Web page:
Like the Oresteia , many of the works of the tragedians are sequels or prequels to the stories of the Trojan war, tying up the epics' loose ends, spiralling out from their stories to go down narrative byways of their own making. Euripides' Iphigenia in Aulis , for instance, tells the story of how Agamemnon sacrificed his own daughter to ensure a fair wind to set his fleet on course for Troy.

His Trojan Women tells of the fate of Hecuba and Andromache, enslaved after the war by the victorious Greeks. In Sophocles' Ajax , the hero is enraged that the god-forged armour of the now dead Achilles is bequeathed to Odysseus, not to him. He vows to kill the Greek leaders — but is sent mad by Athene, and massacres livestock instead of men, before committing suicide. It is no coincidence that this last drama has, over the past weeks, been staged in London, rewritten for our times as Our Ajax by Timberlake Wertenbaker. Suicide is now as threatening to soldiers as bombs and guns. Finkel's book includes an account of a meeting of the Suicide Senior Review Group , a regular gathering of top US army officers to examine the previous month's shattering litany of soldiers' self-shootings, hangings, overdoses and plunges from bridges.

A report published this February by the Department of Veteran Affairs found that, in , 22 US veterans killed themselves every day, while in the UK more soldiers and veterans killed themselves in than died in combat in Afghanistan. The causes of war, the collateral damage of war, the ghastly aftermath of war, the devastating impact of war on the self: this is Greek tragedy's stock in trade. The first audiences of these plays were, too, steeped in war. In the s BC, Athens and Sparta came together to head a small, shaky alliance of Greek city-states and withstood an invasion by Persia — though not before Athens had been burned to the ground, twice. In the years following the victory, Athens pursued a policy of aggressive imperial expansion and overseas intervention, culminating in the outbreak of the Peloponnesian war with Sparta in , which lasted, on and off, until Athens' army consisted of its citizens.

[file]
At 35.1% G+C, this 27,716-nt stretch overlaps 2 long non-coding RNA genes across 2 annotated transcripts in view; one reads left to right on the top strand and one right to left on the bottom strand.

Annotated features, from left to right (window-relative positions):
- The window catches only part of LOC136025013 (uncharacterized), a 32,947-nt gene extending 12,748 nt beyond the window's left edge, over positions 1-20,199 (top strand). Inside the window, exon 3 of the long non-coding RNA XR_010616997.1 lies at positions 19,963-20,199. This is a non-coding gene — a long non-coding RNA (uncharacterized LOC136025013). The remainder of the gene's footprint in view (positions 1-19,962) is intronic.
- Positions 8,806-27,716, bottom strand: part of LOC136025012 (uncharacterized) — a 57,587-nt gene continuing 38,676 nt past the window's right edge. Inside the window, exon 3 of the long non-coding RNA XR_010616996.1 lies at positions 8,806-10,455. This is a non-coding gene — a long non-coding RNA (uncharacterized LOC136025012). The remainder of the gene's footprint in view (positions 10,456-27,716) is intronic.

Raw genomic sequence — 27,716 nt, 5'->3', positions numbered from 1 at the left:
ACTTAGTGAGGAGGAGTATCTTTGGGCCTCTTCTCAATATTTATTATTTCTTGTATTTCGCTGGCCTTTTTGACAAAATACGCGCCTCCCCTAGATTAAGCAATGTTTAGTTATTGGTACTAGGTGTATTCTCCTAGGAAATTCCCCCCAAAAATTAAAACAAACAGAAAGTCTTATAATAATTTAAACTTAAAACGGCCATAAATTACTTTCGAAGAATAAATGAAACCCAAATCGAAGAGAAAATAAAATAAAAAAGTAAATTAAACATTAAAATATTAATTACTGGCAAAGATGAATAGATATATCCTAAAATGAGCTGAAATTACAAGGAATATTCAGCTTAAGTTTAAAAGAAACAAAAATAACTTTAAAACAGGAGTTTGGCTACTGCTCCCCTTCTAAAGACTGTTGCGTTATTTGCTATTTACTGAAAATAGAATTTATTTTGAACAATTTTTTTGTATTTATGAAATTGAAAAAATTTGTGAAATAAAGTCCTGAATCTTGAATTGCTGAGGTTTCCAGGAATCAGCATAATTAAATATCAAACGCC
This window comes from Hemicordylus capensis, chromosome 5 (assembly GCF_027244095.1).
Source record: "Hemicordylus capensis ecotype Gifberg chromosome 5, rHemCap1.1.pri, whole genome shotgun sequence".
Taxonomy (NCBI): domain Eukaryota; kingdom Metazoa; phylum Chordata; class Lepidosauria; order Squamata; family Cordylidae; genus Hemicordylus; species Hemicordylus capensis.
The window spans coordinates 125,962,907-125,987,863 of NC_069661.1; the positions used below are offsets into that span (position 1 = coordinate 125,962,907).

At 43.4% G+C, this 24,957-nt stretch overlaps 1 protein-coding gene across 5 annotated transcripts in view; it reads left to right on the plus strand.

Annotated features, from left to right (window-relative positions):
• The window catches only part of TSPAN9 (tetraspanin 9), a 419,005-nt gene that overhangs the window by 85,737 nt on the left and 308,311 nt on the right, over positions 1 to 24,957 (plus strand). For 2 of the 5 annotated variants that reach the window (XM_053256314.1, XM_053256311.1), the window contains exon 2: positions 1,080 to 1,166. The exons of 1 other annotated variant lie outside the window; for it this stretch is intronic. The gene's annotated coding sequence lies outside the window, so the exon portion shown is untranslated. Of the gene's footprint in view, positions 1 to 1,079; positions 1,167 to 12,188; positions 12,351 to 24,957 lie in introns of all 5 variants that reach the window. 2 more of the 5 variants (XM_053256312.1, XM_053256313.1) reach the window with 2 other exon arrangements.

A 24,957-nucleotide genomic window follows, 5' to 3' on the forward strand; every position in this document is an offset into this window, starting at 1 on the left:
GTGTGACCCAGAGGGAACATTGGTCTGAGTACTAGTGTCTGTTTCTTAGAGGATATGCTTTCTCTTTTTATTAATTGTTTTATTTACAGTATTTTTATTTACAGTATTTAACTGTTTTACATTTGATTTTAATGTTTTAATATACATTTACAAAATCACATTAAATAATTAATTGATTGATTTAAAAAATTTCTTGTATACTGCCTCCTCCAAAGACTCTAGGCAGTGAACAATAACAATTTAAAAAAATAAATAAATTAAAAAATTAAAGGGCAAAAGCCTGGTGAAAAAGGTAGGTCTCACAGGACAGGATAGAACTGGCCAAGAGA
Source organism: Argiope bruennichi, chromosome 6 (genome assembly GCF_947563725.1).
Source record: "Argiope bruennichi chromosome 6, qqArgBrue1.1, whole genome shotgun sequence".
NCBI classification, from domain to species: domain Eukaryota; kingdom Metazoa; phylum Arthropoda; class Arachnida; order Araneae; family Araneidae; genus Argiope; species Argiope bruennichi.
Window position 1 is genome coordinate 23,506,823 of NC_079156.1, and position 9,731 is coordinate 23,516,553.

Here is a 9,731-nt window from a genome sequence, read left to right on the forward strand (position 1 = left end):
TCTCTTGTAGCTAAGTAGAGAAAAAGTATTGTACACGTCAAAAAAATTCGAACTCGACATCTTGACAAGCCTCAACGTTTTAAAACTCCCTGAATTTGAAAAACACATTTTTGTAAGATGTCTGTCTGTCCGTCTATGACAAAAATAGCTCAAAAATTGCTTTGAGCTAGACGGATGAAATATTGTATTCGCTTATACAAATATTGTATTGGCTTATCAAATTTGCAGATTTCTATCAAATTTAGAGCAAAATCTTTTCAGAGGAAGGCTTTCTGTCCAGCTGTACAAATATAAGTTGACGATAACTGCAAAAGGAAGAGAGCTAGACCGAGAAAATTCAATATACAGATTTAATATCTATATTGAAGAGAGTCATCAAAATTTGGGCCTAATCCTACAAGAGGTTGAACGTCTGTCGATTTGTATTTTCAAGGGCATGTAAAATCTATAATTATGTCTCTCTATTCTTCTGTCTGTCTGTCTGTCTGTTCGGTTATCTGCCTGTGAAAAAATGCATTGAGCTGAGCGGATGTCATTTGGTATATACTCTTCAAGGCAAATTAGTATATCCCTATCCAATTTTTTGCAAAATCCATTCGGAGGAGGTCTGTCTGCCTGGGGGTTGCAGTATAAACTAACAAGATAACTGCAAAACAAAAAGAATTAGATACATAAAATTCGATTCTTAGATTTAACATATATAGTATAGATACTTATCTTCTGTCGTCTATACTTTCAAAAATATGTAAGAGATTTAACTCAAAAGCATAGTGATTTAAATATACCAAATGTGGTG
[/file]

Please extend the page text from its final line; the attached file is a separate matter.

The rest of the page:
None was untouched by war. Even that most pacific of philosophers Socrates had served in the Athenian army and — we learn in Plato's Symposium — saved the life of Alcibiades at the battle of Potidaea in BC. The City Dionysia, the festival at which the plays were performed, included a parade of the children whose fathers had been killed in combat. The playwrights themselves were militarily embroiled, in one way or another: Aeschylus fought at Salamis, the decisive naval battle of the Persian wars; his brother, according to Herodotus, was killed in it.